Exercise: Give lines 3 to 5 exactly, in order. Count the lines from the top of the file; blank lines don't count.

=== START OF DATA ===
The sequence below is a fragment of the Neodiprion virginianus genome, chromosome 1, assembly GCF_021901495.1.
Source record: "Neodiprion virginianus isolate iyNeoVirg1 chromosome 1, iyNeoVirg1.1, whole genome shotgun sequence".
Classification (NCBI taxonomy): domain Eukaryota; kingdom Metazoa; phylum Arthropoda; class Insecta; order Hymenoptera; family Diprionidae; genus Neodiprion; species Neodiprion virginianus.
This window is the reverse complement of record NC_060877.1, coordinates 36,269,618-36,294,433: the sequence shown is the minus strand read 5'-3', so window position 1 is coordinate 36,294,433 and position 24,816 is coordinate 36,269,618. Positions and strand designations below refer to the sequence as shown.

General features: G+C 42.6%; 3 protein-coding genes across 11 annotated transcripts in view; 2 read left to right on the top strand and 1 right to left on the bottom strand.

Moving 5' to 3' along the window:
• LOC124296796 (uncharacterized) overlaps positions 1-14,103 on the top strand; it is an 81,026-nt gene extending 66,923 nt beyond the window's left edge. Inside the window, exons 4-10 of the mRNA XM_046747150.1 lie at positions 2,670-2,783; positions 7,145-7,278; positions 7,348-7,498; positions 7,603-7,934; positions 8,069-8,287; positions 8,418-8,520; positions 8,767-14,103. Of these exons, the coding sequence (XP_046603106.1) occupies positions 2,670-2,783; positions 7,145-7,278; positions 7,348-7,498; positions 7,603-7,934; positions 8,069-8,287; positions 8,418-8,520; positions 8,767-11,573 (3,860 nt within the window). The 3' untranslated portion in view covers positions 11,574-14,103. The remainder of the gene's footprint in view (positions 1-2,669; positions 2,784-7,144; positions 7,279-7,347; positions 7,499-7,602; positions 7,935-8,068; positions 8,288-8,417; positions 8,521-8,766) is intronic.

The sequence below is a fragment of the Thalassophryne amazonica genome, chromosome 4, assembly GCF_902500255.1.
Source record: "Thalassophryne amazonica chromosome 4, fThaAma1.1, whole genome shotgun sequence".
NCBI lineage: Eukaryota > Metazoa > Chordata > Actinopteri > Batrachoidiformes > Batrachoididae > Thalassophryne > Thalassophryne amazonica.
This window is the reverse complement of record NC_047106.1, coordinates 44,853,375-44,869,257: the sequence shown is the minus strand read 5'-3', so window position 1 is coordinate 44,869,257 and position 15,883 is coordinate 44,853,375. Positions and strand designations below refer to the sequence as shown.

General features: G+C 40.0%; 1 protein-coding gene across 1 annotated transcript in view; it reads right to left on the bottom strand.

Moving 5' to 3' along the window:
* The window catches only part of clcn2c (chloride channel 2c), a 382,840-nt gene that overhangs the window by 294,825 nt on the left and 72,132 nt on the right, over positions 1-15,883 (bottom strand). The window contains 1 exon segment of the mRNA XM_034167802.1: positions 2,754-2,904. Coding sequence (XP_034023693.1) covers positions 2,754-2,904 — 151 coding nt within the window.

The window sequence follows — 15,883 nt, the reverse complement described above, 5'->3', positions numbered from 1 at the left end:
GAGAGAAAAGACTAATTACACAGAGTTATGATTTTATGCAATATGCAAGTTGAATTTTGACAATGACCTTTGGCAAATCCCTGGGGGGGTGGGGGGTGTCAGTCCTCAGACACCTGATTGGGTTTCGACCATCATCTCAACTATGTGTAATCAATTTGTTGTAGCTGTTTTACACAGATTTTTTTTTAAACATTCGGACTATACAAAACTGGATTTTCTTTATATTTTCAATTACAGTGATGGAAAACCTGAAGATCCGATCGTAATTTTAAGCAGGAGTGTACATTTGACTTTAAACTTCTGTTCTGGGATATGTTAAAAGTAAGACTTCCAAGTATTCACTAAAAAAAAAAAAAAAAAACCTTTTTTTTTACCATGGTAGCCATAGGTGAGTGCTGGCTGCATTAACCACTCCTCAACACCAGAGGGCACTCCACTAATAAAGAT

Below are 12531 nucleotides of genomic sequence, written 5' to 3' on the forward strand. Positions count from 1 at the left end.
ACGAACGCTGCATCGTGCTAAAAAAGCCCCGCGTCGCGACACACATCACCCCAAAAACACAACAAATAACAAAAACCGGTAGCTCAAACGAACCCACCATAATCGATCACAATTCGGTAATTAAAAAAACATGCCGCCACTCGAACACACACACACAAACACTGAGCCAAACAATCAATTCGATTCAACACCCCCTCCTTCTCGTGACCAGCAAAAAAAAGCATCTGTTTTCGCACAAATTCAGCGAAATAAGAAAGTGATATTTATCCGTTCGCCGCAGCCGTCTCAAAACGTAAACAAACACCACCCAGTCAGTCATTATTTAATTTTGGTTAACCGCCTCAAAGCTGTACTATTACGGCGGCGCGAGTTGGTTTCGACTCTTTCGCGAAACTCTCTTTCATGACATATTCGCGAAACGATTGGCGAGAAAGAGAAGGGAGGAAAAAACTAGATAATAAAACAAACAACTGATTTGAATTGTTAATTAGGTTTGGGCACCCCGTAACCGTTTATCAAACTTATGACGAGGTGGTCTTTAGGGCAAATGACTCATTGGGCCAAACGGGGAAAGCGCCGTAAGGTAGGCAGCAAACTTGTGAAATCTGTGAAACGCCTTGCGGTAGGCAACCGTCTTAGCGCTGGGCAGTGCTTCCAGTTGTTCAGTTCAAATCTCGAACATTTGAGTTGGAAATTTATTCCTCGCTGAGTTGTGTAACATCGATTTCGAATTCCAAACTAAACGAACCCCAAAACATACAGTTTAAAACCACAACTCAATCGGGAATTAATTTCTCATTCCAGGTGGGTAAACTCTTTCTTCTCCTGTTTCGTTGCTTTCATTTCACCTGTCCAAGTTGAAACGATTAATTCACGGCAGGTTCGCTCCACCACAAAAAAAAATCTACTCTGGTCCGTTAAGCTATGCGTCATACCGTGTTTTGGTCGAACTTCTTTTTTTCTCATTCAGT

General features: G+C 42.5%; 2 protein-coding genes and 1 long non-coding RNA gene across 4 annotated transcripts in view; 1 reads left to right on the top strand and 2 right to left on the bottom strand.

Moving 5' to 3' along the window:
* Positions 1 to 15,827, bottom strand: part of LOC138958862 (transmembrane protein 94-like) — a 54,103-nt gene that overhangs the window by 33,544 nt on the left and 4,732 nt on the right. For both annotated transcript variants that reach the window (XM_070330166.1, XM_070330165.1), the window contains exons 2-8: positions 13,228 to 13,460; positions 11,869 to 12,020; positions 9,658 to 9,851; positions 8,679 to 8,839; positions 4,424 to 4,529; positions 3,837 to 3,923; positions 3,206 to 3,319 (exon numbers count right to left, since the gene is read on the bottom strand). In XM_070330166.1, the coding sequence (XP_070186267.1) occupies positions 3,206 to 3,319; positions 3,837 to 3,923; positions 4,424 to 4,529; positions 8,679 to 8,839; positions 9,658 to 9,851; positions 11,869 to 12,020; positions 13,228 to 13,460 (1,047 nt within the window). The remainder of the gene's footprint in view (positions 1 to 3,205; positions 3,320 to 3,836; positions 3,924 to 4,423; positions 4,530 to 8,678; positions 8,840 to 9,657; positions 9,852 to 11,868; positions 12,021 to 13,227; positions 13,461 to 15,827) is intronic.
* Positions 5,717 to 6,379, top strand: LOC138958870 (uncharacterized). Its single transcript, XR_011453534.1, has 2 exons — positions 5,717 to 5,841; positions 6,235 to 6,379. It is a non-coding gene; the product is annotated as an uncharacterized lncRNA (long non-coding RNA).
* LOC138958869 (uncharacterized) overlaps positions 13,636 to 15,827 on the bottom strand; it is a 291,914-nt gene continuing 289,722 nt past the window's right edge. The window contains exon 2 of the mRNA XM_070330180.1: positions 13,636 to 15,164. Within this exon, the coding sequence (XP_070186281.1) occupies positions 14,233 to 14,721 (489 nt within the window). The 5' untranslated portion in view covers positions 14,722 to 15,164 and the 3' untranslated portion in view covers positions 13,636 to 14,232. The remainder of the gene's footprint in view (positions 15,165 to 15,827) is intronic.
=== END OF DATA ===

Classification (NCBI taxonomy): domain Eukaryota; kingdom Metazoa; phylum Arthropoda; class Insecta; order Hymenoptera; family Diprionidae; genus Neodiprion; species Neodiprion virginianus.
This window is the reverse complement of record NC_060877.1, coordinates 36,269,618-36,294,433: the sequence shown is the minus strand read 5'-3', so window position 1 is coordinate 36,294,433 and position 24,816 is coordinate 36,269,618. Positions and strand designations below refer to the sequence as shown.

General features: G+C 42.6%; 3 protein-coding genes across 11 annotated transcripts in view; 2 read left to right on the top strand and 1 right to left on the bottom strand.